The second group of German settlers to Nelson was organised by De Chapeaurouge and Company. Most of the capital was supplied by Graf Kuno zu Rantzau-Breitenburg of Bothmer in the Grand Duchy of Mecklenburg-Schwerin, or more briefly, Count Rantzau, a wealthy nobleman, who originally had grand visions of planting a large German colony at Nelson. He hoped to combine a good investment for himself and improve the situation for some depressed peasants of Mecklenburg. The count sent out three agents to manage his estate and to care for the settlers. The trio was Johann Benoit, a Hamburg merchant, and the Kelling brothers, Carl and Fedor, farmers from Klutz. Before the Skiold left Hamburg in April 1844 the NZ Company had collapsed and the migrants were faced with an uncertain future. Fortunately for them Count Rantzau not only paid the passages of eighteen of the twenty-eight families, but also went guarantor for the venture. On 16 April 1844, a few days before their departure, the heads of each family had to sign a contract at Hamburg with the count, so that the men sailed in bond to their benefactors. The agreements were drawn up in High German in intricate legal language, the full impact of which must have been lost on the illiterate signatories; the document also carried a rough English translation. Each contract stated the commitments of the count's agents, and then those of the assisted labourer. As Rantzau had promised to send the emigrant to Nelson, the Kellings and Benoit, on his behalf, undertook to give the man and his family good treatment and daily work at the wages current in the colony, less any deductions for food and clothing, so long as they behaved themselves. After the man had paid back the family's fares for the voyage at the rate of £17 10s. per adult, the agents promised to sell him on request ten to twenty acres of rural land at £2 5s. per acre. The man in return undertook to migrate to New Zealand, and to acknowledge the cost of the voyage as a debt binding upon himself and his heirs. Finally he declared: "I promise to fulfil this contract like a true and diligent worker, and I hereby renounce all later objections or excuses." It can be seen that there was nothing in the nature of charity here.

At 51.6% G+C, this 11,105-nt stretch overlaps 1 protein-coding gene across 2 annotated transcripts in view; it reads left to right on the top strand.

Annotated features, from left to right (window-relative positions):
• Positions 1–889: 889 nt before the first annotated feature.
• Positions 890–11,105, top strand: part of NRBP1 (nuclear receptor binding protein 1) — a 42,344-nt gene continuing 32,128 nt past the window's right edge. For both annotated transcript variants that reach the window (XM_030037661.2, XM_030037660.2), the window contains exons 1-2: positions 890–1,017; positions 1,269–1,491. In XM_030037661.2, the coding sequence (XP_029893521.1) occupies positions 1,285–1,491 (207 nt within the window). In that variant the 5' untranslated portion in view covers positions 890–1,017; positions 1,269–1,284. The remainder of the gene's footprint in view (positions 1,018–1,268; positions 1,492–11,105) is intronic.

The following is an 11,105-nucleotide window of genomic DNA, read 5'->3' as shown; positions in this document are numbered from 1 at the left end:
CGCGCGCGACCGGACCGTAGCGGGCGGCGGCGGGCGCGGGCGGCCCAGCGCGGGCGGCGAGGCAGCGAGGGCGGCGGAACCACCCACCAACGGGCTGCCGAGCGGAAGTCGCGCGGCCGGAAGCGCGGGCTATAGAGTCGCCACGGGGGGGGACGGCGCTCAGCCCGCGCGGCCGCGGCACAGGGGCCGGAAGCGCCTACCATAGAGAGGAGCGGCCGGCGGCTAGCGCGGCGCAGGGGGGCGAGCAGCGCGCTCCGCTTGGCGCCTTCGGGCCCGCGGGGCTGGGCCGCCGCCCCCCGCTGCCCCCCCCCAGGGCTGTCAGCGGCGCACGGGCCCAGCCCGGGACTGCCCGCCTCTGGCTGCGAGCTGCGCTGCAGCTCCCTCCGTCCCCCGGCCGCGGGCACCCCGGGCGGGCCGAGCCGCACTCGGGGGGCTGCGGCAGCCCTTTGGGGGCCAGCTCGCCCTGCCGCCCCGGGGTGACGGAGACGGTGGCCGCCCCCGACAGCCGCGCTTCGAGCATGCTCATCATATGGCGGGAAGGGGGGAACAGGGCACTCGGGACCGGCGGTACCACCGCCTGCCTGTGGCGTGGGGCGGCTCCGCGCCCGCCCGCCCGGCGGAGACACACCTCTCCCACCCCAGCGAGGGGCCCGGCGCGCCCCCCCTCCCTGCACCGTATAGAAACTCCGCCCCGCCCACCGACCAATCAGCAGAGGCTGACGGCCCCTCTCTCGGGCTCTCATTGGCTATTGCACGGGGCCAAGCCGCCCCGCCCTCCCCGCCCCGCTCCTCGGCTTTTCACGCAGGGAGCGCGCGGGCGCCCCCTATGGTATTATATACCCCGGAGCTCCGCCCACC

The Skiold was a barque of 400 tons under the command of Captain Clausen. There were six cabin passengers and 135 in steerage. In the steerage were sixty-six adults, including twenty-four married couples, and sixty-nine children. Most of the emigrants were agricultural labouring families from Mecklenburg. Nineteen men were listed as tagelohner or day labourers, while there were thirteen artisans, including three sawyers, three joiners and two smiths. With the exception of Rausch from Bavaria and Herbst from Schleswig-Holstain, they came from seventeen villages in Mecklenburg. Among the villages which supplied more than one family were Klutz, Krassow, Reppenhagen, Brookhusen, and Tarnewitz.